Obesity and Cancer Risk


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“A critical weekly review of important new research findings for health-conscious readers”


We have become the heaviest people in the history of our species, with two-thirds of Americans officially classified as overweight, and one of every three of us tipping the scales into the “obese” range.  For too many of us, day after day, we load our bodies with more fat- and calorie-packed foods than our bodies can utilize.  Surrounded by effort-saving devices that have drastically reduced the amount of food-derived energy that our bodies can reasonably metabolize, a majority of Americans are becoming progressively heavier and heavier.  Moreover, obesity now affects a shocking percentage of children and adolescents in our society, and it is no longer uncommon to see children and teenagers with obesity-related diseases, previously seen only in adults, like diabetes, arthritis, high blood pressure, gallstones, and cardiovascular disease.

In addition to chronic illnesses that have long been associated with obesity, it has become increasingly clear that the risk of multiple different types of cancer is also increased by obesity.  Now, a newly published public health study, which appears in a forthcoming issue of The Lancet Oncology, underscores the disturbing extent to which excess weight increases our risks of several different common types of cancer.

In this huge public health study, more than 400,000 patient volunteers from Asia, Australia, and New Zealand were followed for an average of 4 years.  When obese study volunteers (BMI of 30 or higher) were compared with volunteers of normal weight (BMI less than 25), the obese volunteers were found to have a 21 percent higher risk of death due to cancer.  The risk of dying of certain specific types of cancer were even higher among the obese volunteers, including a 50 percent increased risk of death due to colon cancer, a 68 percent increased risk of death due to rectal cancer, a 63 percent increased risk of death due to breast cancer (in postmenopausal women), a 162 percent increase in the risk of dying of ovarian cancer, a 321 percent increase in the risk of death due to cancer of the cervix, a 45 percent increase in the risk of death due to prostate cancer, and a 66 percent increase in the risk of dying from leukemia.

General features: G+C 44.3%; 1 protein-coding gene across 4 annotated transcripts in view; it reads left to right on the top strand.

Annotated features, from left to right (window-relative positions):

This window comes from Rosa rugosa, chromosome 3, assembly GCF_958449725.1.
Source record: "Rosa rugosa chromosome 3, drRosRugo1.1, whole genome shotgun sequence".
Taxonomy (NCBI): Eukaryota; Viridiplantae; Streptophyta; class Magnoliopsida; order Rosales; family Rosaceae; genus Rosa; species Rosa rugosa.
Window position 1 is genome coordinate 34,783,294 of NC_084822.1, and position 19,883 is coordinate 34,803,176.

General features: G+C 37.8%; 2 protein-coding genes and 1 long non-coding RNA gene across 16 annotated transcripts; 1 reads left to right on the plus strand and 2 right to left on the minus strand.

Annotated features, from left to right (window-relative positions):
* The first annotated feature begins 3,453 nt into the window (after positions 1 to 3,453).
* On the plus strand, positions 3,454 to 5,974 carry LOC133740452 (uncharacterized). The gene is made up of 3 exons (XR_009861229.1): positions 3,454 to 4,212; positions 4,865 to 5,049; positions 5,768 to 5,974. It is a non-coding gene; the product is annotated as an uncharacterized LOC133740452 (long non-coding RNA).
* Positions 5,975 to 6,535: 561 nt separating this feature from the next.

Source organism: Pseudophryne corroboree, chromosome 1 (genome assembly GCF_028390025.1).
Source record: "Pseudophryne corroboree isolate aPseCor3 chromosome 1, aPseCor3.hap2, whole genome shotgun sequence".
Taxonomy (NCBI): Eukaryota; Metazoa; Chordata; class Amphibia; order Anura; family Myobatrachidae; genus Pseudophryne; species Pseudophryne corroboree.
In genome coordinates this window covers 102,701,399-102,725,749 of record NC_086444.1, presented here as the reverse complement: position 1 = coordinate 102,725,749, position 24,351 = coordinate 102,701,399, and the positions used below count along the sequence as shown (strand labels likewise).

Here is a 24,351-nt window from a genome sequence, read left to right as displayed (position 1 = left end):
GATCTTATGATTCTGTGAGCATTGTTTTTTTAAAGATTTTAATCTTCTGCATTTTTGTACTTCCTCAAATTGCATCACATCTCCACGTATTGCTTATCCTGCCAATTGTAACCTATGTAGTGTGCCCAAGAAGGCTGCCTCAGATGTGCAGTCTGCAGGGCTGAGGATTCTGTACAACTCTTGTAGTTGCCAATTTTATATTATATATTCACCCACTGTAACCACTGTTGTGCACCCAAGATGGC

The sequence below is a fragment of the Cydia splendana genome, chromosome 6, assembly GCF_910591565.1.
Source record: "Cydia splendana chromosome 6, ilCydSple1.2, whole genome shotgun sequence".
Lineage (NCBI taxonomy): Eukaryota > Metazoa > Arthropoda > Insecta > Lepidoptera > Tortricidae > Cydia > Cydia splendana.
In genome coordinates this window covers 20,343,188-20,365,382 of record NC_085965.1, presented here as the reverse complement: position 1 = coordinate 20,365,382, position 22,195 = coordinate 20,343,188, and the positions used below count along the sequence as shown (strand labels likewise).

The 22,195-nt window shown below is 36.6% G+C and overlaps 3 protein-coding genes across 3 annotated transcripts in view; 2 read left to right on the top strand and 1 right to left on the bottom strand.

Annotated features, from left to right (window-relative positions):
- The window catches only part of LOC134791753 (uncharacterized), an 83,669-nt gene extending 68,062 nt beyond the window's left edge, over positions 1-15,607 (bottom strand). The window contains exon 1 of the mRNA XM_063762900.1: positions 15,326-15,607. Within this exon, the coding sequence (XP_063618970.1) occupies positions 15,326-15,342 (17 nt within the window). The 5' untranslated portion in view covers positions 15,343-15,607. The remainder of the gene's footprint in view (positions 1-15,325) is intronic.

The findings of this enormous public health study are worrisome, to say the least, and reflect the very serious impact that obesity has on our risk of developing cancer, and the risk of dying from cancer.

Obesity is a growing public health problem in the United States and, increasingly, around the world; and the list of chronic, major illnesses associated with obesity continues to expand (along with our collective waistlines).  If you are overweight or obese, then please consult with your physician for advice on how best to lose your excess weight.  Meanwhile, sharply reduce your intake of high-calorie and high-fat foods, and begin a responsible and consistent exercise program, under your physician’s supervision. 


For a more detailed discussion of the scientific links between obesity and cancer, look for the publication of my new landmark book, “A Cancer Prevention Guide for the Human Race,” in August of this year. 

Disclaimer: As always, my advice to readers is to seek the advice of your physician before making any significant changes in medications, diet, or level of physical activity

Dr. Wascher is an oncologic surgeon, a professor of surgery, a cancer researcher, an oncology consultant, and a widely published author

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